124. 124. And don’t forget to zigzag! These diagrams leave out an important element of the convoy system. They give the impression of smooth sailing on a constant course at 6 kts. (slow convoys). If you’ve ever marched in a group you remember, when the unit does a Column Left or Right, those on the outside flank have to speed up while those on the opposite side mark time in place as the block pivots around them to the new “course,” 90º to the left or right. Well, the convoys would make “zigzag” course changes following no predictable pattern in order to confuse its attackers. At each zigzag its “guard dogs” would have to reorient the screen. The outer ships would speed up or often change places in order to reform the protective shield. Imagine those little corvettes or DEs pounding through the North Atlantic swells, giving every last bit of power to the task of gaining their station as the convoy reformed on its new leg! In my 2/c year, 1960-61, we practiced this sort of convoy screen maneuvering on the Chesapeake Bay in Yard Patrol craft (YPs).… jbp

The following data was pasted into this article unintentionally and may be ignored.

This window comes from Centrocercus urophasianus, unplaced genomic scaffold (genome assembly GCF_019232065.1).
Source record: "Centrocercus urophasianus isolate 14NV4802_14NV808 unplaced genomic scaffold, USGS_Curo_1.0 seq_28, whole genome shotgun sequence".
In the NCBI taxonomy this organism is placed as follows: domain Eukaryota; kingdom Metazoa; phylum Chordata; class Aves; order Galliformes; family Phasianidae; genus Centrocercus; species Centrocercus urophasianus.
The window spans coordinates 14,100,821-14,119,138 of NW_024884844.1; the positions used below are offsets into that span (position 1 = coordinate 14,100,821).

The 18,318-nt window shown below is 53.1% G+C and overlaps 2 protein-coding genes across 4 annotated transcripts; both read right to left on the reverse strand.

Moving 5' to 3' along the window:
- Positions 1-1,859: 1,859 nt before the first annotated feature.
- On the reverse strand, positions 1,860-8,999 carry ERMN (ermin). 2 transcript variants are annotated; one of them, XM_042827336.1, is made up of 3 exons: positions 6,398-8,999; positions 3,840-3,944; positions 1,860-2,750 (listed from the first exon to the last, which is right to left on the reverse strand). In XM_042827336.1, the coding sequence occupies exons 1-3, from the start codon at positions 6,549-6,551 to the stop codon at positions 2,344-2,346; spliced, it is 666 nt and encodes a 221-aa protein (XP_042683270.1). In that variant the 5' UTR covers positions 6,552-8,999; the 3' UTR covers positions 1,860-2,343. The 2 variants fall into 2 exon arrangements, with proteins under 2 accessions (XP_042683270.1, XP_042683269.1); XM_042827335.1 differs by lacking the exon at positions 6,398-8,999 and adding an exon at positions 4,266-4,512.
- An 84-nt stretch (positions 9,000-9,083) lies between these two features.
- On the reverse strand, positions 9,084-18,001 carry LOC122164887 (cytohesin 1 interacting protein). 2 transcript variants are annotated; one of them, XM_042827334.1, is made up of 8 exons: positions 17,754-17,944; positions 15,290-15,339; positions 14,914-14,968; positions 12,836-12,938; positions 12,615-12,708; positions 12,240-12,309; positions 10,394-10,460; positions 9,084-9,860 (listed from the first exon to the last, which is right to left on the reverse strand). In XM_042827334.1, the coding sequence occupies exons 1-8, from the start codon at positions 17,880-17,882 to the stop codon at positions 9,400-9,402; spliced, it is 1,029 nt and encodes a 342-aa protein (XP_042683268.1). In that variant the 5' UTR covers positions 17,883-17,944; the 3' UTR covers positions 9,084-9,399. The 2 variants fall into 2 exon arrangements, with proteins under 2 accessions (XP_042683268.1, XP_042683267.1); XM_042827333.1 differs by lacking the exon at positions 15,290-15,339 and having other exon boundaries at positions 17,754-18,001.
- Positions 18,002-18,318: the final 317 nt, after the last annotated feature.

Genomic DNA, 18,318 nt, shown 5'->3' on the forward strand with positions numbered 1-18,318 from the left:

125. 125. And don’t forget to zigzag! These diagrams leave out an important element of the convoy system. They give the impression of smooth sailing on a constant course at 6 kts. (slow convoys). If you’ve ever marched in a group you remember, when the unit does a Column Left or Right, those on the outside flank have to speed up while those on the opposite side mark time in place as the block pivots around them to the new “course,” 90º to the left or right. Well, the convoys would make “zigzag” course changes following no predictable pattern in order to confuse its attackers. At each zigzag its “guard dogs” would have to reorient the screen. The outer ships would speed up or often change places in order to reform the protective shield. Imagine those little corvettes or DEs pounding through the North Atlantic swells, giving every last bit of power to the task of gaining their station as the convoy reformed on its new leg! In my 2/c year, 1960-61, we practiced this sort of convoy screen maneuvering on the Chesapeake Bay in Yard Patrol craft (YPs).• A challenge I still remember. The signal would be made by blinker light or flag hoist, “Reorient the screen to course 125, according to Plan Alpha Six.” And off we would go (or not) at flank speed. jbp USNA YPs passing under the Chesapeake Bay Bridge in 2008—Wikipedia